The first major project we tackled in our house was completely re-hauling the powder room. We got some quick satisfaction by painting the den after moving in, but this bathroom was so unbelievably dirty from top to bottom, I was itching to renovate it from the minute the last moving box was inside. Think: gas station bathroom (the kind on the outside of the building that you need a key to enter). Yeah, it was gross. When we removed the vanity, there was roughly an inch high pile of dirt, and the rusted floor vent was a nice touch… Here’s a before/after of the floor:
Now, my favorite part (by FAR) is the floor. Originally, we wanted to use cement tile because we loved the designs, but then I found a porcelain version on Wayfair for a fraction of the price! (This is also the tile I used for my custom stencil when painting the basement tile). But rewinding a minute, before getting started I made a mood board to share with the hubs. He is very visual, so I learned a long time ago to just show him pictures of what I’m envisioning, ha!
Although we veered from the mood board on the tile, we used the same paint color and sconces. But the true catalyst for this project was finding a similar vanity from Lowe’s on mega sale (we saved at least $300 from the mood board pick – I can’t find the original, but this is similar)!
The before pictures leave much to be desired, because: 1) some are screen grabs from a video I took after we moved in, and 2) it’s a tough room to photograph due to lack of natural light (it’s situated off of a hallway between our kitchen and foyer – it shares a wall with the den). Here’s a throwback picture to help show the location:
This room had to be demolished to the studs. There was nothing salvageable. The dry wall was textured (in a bad way) and many of the nooks and crannies of it were filled with (let’s assume) dirt. Days of demo (the tile had many layers), were followed by days of drywalling (the worst/longest part).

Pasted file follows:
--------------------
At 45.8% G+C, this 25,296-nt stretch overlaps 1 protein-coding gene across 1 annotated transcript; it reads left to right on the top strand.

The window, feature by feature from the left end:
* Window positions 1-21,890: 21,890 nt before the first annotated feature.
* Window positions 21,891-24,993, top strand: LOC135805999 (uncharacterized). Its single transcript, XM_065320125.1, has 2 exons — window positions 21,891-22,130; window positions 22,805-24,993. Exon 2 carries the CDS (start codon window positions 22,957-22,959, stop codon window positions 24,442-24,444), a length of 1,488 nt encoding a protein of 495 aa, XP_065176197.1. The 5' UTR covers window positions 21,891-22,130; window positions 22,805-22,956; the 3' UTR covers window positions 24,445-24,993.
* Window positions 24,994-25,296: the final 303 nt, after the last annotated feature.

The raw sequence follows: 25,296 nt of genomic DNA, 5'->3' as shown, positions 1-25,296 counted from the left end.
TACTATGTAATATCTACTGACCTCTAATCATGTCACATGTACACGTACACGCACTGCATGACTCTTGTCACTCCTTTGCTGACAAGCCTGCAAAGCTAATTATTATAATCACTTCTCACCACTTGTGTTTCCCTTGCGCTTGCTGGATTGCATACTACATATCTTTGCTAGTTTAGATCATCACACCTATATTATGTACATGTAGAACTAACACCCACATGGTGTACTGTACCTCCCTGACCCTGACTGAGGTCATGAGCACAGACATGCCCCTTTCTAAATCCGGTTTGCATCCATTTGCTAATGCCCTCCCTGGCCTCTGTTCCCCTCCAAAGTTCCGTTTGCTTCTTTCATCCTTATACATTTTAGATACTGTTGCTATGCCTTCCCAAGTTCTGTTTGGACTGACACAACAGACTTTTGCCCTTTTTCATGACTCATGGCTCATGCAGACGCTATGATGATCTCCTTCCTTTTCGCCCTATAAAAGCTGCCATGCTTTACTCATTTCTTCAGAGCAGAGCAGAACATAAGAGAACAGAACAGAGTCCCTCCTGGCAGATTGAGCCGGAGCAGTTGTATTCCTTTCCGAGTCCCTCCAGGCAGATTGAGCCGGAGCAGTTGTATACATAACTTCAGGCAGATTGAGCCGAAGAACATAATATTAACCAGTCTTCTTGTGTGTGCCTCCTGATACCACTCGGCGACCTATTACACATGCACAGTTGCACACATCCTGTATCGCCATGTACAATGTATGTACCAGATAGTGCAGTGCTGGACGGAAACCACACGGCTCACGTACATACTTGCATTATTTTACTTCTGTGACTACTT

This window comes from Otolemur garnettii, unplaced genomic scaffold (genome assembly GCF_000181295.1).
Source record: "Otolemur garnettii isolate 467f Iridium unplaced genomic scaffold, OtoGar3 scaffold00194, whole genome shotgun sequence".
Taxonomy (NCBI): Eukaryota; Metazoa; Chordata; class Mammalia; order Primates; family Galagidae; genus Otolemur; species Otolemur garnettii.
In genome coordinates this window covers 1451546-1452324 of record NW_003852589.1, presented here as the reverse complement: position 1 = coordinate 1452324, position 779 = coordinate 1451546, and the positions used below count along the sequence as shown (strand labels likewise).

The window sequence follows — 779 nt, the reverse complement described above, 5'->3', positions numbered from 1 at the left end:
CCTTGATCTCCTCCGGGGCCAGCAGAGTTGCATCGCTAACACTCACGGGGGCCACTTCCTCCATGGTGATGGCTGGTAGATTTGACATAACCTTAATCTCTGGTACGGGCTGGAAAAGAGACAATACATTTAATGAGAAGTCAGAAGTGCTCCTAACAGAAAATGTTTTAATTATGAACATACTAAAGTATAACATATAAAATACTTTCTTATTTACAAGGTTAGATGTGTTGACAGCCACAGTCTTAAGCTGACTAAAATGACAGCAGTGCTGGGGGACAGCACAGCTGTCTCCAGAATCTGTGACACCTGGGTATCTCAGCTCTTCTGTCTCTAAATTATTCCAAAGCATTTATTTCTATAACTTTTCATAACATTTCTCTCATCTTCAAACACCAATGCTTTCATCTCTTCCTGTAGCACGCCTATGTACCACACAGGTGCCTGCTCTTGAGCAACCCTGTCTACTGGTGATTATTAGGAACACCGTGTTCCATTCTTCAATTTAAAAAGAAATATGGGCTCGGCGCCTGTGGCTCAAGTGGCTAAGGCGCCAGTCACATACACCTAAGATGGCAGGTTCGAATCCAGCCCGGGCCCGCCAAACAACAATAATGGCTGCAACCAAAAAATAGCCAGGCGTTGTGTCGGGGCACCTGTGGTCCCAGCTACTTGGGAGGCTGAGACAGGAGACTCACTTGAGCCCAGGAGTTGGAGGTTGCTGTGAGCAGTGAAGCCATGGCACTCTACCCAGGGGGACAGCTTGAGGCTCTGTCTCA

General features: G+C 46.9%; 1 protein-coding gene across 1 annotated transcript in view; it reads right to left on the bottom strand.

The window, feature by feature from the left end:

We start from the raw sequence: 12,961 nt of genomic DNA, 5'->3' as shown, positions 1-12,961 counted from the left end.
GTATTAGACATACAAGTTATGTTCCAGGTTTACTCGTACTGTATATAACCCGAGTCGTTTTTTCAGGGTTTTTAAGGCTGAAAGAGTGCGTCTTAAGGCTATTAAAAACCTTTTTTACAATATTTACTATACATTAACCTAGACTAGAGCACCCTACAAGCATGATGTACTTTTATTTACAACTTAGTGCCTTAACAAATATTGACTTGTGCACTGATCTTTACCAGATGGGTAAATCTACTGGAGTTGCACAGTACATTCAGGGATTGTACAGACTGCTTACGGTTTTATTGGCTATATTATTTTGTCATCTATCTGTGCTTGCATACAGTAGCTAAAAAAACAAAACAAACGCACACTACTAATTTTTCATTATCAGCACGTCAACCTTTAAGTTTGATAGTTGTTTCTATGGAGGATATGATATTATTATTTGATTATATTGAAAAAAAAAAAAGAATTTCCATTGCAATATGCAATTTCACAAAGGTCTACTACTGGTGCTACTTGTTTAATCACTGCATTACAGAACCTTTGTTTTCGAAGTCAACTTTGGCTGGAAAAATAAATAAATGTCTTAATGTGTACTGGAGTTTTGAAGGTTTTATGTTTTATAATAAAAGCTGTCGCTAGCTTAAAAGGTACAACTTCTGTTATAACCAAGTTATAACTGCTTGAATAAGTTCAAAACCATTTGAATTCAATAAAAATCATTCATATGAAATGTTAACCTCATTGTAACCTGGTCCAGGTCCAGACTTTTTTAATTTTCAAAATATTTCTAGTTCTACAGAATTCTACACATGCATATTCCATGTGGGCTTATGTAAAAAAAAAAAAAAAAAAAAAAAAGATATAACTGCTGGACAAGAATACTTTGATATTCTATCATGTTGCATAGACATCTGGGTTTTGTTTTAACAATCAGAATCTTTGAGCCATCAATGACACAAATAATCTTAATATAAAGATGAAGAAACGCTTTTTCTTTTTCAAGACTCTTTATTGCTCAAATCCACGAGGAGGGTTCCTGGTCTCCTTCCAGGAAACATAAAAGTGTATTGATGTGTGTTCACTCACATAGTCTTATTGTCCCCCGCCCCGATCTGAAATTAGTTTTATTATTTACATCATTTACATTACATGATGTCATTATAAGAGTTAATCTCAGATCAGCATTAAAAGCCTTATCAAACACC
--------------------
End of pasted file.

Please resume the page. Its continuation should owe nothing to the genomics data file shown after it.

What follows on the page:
Then my husband painted the walls, and DIY’ed some faux-shiplap for the lower two-thirds. For the shiplap effect, he ripped quarter-inch, 4 ft by 8 ft sheets of pine to equal widths (5 inches) and used a nickel to achieve consistent spacing before installing each piece. He hid the top seam by capping it with a piece of 3 inch by 1 inch wood (he routed a space in the bottom half before installing, so the trim/cap would lay flat against both the faux-shiplap and teal walls). He installed the tile after finishing the wall treatment, and then installed the baseboards. Next, I caulked and painted all of the shiplap and trim white. Finally, the hubs installed fixtures so I could decorate!
And now, here are some before and after pictures, side-by-side:
You may have noticed the arched ceiling in some of the after photos. My husband did this to hide a pipe that was sticking out of the wall (going from the basement to our second floor). I didn’t take a picture beforehand, but it looked exactly like what we have going on in our foyer closet below (which shares the same wall that the pipe was sticking out). I think the solution adds some cute charm, while keeping the height of the original ceiling – ingenious thinking by the hubs! 🙂
I love how this bathroom turned out! Teal is one of my favorite colors, and I think the white faux-shiplap is a great compliment to the moody, upper walls and ceiling. Plus, I love how the quatrefoil mirror ties into the tile design (happy accident since we’ve had it since our first house – it’s pictured in the wreath picture here).
Of course with two potty trained boys (and a girl to follow), you know we’ll have a step stool living in the bathroom for the next few years. These days, it’s looking more like this:
One more before and after for good measure…
Anyone else really into the cement tile (or patterned tile) trend? I feel like the pattern we chose is timeless, but I guess only time will tell (ha!).